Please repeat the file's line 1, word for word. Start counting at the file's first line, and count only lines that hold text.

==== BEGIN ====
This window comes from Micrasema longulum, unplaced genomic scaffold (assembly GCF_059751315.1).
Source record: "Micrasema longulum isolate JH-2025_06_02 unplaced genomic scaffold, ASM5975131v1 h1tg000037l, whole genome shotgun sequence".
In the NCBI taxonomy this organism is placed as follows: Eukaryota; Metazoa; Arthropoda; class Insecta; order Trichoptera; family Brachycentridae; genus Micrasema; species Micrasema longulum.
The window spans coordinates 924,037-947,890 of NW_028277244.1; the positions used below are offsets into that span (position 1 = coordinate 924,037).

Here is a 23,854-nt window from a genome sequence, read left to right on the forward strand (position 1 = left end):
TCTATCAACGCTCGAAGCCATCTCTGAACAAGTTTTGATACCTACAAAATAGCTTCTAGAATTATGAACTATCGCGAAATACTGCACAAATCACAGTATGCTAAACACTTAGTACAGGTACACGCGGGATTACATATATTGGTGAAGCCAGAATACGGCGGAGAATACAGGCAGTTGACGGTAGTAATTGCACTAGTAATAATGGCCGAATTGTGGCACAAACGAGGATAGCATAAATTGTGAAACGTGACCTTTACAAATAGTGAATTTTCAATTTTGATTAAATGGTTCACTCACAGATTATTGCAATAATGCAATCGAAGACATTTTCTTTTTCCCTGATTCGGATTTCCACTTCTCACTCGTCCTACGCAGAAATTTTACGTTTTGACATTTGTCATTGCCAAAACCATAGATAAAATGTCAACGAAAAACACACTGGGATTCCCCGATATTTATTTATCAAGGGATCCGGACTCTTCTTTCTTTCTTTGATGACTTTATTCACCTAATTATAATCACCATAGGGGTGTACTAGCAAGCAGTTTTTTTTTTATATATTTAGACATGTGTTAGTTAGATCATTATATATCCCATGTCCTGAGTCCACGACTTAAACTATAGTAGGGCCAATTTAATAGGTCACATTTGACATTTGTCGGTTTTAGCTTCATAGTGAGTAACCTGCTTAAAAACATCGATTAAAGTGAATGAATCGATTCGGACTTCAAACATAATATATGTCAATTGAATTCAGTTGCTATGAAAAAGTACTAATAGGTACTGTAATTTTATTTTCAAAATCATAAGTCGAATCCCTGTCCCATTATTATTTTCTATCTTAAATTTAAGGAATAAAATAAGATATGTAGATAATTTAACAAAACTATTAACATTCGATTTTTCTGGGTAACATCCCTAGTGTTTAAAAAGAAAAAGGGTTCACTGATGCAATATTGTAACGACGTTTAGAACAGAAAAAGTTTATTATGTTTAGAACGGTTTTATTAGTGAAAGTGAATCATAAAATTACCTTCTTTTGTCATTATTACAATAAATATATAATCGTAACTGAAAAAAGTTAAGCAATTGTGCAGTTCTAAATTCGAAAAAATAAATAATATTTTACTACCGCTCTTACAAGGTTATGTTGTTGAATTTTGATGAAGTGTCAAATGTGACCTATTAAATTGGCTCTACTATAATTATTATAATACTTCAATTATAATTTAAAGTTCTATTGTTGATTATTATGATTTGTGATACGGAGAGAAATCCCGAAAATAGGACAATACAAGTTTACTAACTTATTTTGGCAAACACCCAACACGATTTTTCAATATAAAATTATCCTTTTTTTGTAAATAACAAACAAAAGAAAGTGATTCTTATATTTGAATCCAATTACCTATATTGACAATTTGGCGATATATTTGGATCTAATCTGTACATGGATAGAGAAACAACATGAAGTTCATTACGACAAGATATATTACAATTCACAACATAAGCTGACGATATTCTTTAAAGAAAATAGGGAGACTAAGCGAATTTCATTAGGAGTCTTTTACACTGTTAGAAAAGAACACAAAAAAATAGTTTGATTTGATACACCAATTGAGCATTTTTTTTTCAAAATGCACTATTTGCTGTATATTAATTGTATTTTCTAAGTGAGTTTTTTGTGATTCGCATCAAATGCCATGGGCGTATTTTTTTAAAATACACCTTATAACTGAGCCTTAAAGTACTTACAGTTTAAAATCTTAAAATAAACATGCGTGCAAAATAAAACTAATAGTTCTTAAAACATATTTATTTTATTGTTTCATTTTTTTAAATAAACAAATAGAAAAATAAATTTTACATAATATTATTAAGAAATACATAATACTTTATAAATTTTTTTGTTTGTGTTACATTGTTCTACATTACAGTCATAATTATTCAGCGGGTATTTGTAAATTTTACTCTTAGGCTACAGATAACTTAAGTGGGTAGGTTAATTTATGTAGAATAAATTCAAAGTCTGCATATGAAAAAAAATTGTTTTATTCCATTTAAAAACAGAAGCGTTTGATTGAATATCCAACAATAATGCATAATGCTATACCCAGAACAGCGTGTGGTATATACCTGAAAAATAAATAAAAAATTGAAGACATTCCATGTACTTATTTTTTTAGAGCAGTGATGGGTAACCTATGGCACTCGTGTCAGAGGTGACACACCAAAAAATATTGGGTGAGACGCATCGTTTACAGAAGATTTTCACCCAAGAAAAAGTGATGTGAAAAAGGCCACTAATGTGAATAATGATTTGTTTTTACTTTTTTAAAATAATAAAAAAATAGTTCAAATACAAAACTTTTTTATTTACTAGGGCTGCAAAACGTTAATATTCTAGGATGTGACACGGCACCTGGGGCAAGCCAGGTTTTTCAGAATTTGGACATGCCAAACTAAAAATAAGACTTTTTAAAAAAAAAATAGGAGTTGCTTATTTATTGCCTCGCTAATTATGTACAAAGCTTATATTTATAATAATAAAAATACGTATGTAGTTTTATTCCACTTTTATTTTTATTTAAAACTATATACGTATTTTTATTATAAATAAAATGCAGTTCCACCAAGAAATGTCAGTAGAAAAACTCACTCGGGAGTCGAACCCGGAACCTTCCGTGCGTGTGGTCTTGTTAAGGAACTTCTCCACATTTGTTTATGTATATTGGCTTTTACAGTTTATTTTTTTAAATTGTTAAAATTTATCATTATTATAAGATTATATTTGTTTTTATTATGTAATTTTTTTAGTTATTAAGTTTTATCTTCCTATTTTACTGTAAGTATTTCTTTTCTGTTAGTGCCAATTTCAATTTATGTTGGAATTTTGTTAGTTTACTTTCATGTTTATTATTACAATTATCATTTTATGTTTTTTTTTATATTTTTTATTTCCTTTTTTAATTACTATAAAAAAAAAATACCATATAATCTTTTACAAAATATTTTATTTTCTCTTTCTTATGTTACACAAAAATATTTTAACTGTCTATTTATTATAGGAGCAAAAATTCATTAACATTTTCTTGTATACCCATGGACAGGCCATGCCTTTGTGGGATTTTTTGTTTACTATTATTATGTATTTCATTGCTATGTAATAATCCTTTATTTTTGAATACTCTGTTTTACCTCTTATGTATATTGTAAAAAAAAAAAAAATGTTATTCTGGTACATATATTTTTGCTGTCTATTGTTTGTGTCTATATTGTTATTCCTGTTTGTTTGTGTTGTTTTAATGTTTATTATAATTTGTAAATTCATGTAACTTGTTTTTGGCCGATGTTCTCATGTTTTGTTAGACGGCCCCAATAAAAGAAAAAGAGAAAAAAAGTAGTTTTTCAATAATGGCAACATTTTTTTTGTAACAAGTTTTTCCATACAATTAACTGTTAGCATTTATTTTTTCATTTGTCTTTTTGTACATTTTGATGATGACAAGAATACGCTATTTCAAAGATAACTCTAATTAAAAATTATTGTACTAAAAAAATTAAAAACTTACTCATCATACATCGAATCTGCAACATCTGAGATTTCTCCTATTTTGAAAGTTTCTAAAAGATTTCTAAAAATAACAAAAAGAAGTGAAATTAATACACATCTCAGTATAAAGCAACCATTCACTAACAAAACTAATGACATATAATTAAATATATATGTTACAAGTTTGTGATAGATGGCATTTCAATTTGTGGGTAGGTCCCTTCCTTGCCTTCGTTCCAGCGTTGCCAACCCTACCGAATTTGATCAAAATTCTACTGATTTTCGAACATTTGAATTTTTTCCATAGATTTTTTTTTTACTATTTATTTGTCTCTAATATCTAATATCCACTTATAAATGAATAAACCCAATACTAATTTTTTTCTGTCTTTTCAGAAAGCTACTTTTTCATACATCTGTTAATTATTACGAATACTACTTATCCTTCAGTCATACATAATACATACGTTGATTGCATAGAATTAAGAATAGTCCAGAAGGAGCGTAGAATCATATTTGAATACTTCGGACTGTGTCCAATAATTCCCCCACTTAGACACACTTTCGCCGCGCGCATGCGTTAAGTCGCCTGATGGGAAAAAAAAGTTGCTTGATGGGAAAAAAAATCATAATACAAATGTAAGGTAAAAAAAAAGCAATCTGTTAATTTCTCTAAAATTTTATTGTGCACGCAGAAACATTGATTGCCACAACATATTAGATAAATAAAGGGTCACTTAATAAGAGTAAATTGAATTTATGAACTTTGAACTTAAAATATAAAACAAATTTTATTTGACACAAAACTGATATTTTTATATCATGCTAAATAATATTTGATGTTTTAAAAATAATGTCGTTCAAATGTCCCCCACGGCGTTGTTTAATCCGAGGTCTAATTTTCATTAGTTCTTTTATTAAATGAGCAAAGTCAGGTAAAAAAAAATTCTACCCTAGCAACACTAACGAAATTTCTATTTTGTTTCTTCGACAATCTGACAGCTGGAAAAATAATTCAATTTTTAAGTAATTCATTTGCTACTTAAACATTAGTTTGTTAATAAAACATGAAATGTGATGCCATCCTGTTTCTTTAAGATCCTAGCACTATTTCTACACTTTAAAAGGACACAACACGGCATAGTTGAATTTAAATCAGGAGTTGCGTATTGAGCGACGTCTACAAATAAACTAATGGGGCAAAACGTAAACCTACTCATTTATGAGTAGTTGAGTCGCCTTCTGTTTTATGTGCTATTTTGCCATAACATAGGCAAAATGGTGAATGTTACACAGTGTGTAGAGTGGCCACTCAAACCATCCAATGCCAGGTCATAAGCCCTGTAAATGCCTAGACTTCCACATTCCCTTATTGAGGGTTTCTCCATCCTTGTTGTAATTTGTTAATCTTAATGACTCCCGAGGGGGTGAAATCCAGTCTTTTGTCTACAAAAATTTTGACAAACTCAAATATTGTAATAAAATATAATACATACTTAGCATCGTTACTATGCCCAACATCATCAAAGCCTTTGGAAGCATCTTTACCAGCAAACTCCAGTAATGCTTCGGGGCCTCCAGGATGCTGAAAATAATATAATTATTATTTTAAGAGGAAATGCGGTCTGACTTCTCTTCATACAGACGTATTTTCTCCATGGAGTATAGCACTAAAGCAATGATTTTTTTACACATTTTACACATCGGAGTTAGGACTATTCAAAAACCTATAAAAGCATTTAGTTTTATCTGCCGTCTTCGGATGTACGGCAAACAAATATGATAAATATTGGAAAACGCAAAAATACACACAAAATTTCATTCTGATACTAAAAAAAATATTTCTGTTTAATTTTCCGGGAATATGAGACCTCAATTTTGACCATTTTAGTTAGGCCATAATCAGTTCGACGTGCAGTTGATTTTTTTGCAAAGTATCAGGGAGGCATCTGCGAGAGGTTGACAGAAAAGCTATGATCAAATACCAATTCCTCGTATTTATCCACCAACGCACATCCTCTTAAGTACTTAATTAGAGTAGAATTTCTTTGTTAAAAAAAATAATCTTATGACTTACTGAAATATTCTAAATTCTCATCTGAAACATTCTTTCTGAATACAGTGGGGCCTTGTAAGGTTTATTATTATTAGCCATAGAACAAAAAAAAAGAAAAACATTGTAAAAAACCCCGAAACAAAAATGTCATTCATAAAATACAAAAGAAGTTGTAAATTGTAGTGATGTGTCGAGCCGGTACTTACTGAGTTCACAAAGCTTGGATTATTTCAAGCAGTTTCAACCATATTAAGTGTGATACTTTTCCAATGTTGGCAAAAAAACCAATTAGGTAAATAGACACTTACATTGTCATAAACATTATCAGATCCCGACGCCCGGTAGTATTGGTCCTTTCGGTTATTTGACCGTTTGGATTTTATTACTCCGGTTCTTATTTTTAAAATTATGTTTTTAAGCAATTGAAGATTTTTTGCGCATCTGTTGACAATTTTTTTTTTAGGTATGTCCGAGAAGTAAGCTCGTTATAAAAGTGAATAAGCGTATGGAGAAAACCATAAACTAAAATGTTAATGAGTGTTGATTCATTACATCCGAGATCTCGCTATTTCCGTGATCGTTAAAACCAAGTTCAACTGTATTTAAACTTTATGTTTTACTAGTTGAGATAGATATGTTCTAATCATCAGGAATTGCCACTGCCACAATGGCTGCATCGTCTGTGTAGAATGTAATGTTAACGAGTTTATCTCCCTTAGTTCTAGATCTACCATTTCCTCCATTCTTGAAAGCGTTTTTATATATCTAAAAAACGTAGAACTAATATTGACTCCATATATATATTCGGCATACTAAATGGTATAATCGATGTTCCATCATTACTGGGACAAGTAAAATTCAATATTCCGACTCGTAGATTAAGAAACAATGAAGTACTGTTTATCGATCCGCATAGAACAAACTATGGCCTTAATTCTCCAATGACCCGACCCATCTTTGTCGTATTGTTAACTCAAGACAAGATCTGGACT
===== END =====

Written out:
This window comes from Micrasema longulum, unplaced genomic scaffold (assembly GCF_059751315.1).